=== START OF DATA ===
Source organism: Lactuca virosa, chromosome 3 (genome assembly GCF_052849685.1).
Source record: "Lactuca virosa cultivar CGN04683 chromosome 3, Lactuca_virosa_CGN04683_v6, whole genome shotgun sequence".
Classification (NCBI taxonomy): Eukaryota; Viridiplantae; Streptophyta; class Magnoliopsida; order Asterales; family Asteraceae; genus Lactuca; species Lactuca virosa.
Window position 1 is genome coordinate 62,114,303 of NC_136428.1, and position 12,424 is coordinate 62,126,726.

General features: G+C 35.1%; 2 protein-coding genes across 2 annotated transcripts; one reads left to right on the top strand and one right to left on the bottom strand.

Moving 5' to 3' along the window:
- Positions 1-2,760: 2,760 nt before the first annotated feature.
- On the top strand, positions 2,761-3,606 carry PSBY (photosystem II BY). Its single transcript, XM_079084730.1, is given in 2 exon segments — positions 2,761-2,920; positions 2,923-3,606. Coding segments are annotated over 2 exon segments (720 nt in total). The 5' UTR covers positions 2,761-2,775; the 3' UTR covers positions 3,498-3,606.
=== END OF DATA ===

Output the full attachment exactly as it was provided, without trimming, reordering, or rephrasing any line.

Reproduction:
Source organism: Lactuca virosa, chromosome 3 (genome assembly GCF_052849685.1).
Source record: "Lactuca virosa cultivar CGN04683 chromosome 3, Lactuca_virosa_CGN04683_v6, whole genome shotgun sequence".
Classification (NCBI taxonomy): Eukaryota; Viridiplantae; Streptophyta; class Magnoliopsida; order Asterales; family Asteraceae; genus Lactuca; species Lactuca virosa.
Window position 1 is genome coordinate 62,114,303 of NC_136428.1, and position 12,424 is coordinate 62,126,726.

General features: G+C 35.1%; 2 protein-coding genes across 2 annotated transcripts; one reads left to right on the top strand and one right to left on the bottom strand.

Moving 5' to 3' along the window:
- Positions 1-2,760: 2,760 nt before the first annotated feature.
- On the top strand, positions 2,761-3,606 carry PSBY (photosystem II BY). Its single transcript, XM_079084730.1, is given in 2 exon segments — positions 2,761-2,920; positions 2,923-3,606. Coding segments are annotated over 2 exon segments (720 nt in total). The 5' UTR covers positions 2,761-2,775; the 3' UTR covers positions 3,498-3,606.